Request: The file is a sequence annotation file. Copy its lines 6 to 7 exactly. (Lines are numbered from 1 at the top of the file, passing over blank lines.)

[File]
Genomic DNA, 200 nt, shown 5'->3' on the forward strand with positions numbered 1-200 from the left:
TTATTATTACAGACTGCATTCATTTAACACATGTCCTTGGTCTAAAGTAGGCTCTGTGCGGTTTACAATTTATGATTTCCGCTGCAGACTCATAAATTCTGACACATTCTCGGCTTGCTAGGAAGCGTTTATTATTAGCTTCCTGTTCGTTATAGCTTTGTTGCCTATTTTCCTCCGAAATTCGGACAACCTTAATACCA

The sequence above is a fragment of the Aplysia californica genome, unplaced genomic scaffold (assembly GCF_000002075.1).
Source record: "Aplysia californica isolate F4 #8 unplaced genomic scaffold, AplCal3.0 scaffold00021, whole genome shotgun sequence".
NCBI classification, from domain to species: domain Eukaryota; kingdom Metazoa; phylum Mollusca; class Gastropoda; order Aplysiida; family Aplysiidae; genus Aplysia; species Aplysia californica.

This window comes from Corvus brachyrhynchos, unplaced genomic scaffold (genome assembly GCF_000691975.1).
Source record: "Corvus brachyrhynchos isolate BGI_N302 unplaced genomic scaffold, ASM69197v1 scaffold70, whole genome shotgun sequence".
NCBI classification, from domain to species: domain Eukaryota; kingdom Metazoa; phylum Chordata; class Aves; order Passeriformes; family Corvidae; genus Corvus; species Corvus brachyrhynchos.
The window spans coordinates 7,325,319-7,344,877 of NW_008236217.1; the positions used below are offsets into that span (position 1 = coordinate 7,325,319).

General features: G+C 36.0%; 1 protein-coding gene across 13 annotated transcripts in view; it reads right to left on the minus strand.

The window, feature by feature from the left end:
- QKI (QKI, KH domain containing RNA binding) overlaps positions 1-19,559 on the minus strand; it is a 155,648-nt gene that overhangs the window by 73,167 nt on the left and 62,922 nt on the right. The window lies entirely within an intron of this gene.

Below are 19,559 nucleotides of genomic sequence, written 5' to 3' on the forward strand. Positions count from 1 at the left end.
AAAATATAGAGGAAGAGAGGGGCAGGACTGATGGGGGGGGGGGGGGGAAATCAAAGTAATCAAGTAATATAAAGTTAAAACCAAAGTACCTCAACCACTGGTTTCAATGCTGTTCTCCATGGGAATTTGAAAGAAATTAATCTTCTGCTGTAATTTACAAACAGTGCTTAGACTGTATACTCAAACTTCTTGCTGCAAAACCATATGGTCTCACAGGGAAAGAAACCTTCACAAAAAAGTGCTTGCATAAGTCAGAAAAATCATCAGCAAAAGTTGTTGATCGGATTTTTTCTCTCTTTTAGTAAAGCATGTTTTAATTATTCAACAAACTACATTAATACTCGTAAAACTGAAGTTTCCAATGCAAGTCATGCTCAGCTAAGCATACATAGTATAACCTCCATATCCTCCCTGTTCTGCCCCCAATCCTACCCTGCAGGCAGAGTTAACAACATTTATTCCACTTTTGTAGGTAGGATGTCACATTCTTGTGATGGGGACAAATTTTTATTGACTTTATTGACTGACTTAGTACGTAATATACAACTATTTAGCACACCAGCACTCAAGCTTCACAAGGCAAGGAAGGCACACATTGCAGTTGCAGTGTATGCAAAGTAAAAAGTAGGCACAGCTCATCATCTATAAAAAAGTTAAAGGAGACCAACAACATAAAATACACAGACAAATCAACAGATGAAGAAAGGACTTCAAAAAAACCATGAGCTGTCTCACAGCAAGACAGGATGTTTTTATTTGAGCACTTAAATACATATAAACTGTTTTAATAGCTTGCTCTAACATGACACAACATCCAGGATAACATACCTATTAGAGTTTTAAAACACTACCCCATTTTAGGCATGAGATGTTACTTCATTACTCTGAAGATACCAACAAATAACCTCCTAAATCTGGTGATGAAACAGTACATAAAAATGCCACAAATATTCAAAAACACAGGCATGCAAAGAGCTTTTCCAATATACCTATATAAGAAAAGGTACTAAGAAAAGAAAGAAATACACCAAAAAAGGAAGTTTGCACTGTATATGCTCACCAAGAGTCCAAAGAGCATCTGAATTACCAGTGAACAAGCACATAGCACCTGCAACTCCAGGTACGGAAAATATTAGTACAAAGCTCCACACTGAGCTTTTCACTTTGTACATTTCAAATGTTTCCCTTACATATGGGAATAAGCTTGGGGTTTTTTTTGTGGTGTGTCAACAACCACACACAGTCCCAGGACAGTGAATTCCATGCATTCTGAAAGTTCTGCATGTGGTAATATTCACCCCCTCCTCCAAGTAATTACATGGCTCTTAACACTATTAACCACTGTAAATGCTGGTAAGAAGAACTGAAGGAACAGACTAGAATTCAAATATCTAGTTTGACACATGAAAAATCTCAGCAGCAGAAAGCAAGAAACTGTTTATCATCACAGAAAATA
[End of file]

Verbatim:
This window comes from Corvus brachyrhynchos, unplaced genomic scaffold (genome assembly GCF_000691975.1).
Source record: "Corvus brachyrhynchos isolate BGI_N302 unplaced genomic scaffold, ASM69197v1 scaffold70, whole genome shotgun sequence".